They seem to be at times threatening the world with judgement and at other times promising it mercy. But are they asking simply to be loved and recognized and valued, for themselves?


In any case, their Jesus is quite different from mine. But because their concept is different, should I reject it in horror, with distaste? If I do, perhaps I reject something in my own self that I no longer recognize to be there.


And in any case, if I can tolerate their Jesus then I can accept and love them. Or I can at least conceive of doing so.


Let not their Jesus be a barrier between us, or they will be a barrier between us and Jesus."


Thomas Merton - New Seeds of Contemplation




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An excellent quote; thank you for sharing it here.


I had an opportunity this weekend to spend some time with my husband's sister and her husband. We are quite progressive, while they are more fundamentalist in their beliefs and outlook.


As we spent time talking, I began to realize that, when one sets aside the labels, it becomes possible to tease out common areas of interest and concern. It was only when things came up in converstation which seemed to challenge certain closely guarded notions that things became momentarily tense.


In this case, during a conversation with my brother-in-law, there was discussion of education and one of us mentioned that with a college education, kids would learn the essential skill of "thinking for themselves". At this, it was as though a switch had been thrown and we were treated to a ten minute tirade about how God didn't want us thinking for ourselves; God wanted us to follow His Word and that the job of a parent was to guide the child to fear God and in a way that God would approve of, etc. We just listened politely while his face got redder, his hands got shakier, and his voice got louder as he defended his ideology.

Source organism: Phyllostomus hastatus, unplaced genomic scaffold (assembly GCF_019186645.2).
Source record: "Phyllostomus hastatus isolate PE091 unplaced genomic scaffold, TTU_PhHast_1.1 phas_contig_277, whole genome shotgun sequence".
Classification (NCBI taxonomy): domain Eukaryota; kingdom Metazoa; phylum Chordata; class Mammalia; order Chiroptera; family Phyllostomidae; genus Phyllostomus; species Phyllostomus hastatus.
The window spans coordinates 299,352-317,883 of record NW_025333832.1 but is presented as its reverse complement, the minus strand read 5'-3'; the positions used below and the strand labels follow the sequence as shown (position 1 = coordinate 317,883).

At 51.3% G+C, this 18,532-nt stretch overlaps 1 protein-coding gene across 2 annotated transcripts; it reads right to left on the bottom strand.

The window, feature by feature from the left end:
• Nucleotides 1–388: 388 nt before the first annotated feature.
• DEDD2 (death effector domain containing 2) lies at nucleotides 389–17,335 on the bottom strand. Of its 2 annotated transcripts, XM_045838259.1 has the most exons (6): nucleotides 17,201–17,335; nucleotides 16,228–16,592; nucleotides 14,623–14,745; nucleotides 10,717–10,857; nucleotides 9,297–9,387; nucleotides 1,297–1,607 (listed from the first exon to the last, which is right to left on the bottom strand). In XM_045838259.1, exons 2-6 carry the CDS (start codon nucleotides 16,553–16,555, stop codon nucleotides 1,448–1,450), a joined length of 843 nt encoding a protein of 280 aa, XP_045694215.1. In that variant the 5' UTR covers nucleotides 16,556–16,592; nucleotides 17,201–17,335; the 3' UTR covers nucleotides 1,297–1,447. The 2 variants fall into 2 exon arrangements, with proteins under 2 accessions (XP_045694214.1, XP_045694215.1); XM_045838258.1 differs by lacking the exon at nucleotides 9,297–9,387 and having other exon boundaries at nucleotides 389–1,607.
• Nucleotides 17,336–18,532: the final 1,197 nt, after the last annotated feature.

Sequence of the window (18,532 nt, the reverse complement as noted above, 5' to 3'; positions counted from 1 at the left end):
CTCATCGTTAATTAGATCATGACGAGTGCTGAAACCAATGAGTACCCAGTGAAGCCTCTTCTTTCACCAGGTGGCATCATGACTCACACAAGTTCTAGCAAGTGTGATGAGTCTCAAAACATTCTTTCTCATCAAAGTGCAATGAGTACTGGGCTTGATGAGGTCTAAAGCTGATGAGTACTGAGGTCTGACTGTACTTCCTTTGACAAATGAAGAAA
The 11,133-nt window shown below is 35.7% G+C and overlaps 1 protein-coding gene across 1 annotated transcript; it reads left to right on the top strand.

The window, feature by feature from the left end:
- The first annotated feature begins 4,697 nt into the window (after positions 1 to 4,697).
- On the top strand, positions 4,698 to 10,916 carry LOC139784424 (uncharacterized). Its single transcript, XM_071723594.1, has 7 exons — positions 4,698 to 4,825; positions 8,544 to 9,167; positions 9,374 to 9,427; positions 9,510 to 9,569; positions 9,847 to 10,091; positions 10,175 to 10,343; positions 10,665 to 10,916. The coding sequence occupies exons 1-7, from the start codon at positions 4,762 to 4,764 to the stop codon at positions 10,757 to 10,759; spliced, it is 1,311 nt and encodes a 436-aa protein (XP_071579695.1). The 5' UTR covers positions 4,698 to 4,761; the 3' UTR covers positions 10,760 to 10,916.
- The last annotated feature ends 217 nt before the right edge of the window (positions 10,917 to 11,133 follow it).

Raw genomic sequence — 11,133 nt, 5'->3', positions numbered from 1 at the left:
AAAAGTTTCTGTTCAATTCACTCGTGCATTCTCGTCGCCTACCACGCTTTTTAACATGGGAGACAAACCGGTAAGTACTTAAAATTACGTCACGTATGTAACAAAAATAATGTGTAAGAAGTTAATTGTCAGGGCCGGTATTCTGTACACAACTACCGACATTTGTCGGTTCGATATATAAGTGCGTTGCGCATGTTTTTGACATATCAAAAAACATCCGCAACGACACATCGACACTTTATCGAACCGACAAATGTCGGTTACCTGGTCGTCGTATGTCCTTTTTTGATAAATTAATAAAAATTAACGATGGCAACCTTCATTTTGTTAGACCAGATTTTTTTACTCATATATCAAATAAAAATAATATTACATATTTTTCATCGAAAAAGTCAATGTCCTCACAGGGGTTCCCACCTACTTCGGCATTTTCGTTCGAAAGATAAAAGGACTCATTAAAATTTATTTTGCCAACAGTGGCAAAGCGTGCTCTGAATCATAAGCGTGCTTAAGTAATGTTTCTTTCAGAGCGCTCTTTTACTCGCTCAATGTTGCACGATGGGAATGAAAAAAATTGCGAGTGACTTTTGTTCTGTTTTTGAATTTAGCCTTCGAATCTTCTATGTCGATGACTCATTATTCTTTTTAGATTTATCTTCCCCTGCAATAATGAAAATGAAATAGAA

The outburst culminated in his saying to my husband something like, "I may even be one of the people you hate!" at which point I quietly and calmly said "I don't think he hates anyone". At this, the switch was thrown again... brother-in-law was back in the room; ranting was over.


Reading between the lines, I understood that he was really saying that kids need guidance, and he took the concept "thinking for oneself" to mean no guidance at all. It's a black-and-white sort of way of viewing the world, which I think is fairly common among fundamentalists. I'd argue, actually, that there is a certain personality type, or phase of emotional development, or what have you, which clings to black and white thinking out of the need for a sense of security. But I digress.


Outside of this outburst (and I'll admit my husband was sort of testing to see where his boundaries were), we had a very pleasant weekend, and we discovered much about one another that I believe pointed to common interests and concerns about the world we live in.


He's not a demon. I'm not a demon. Yet as a society we've allowed ourselves to fall prey to the politics of demonization, and we've drawn lines in the sand that represent sides to be taken and defended. I believe that if we can stop looking at the world in this way, and can instead simply listen deeply to one another, we can find ways to work together for common interests. In this way, perhaps the demonic images of one another that we've created in our minds can begin to fade.

Edited by Lolly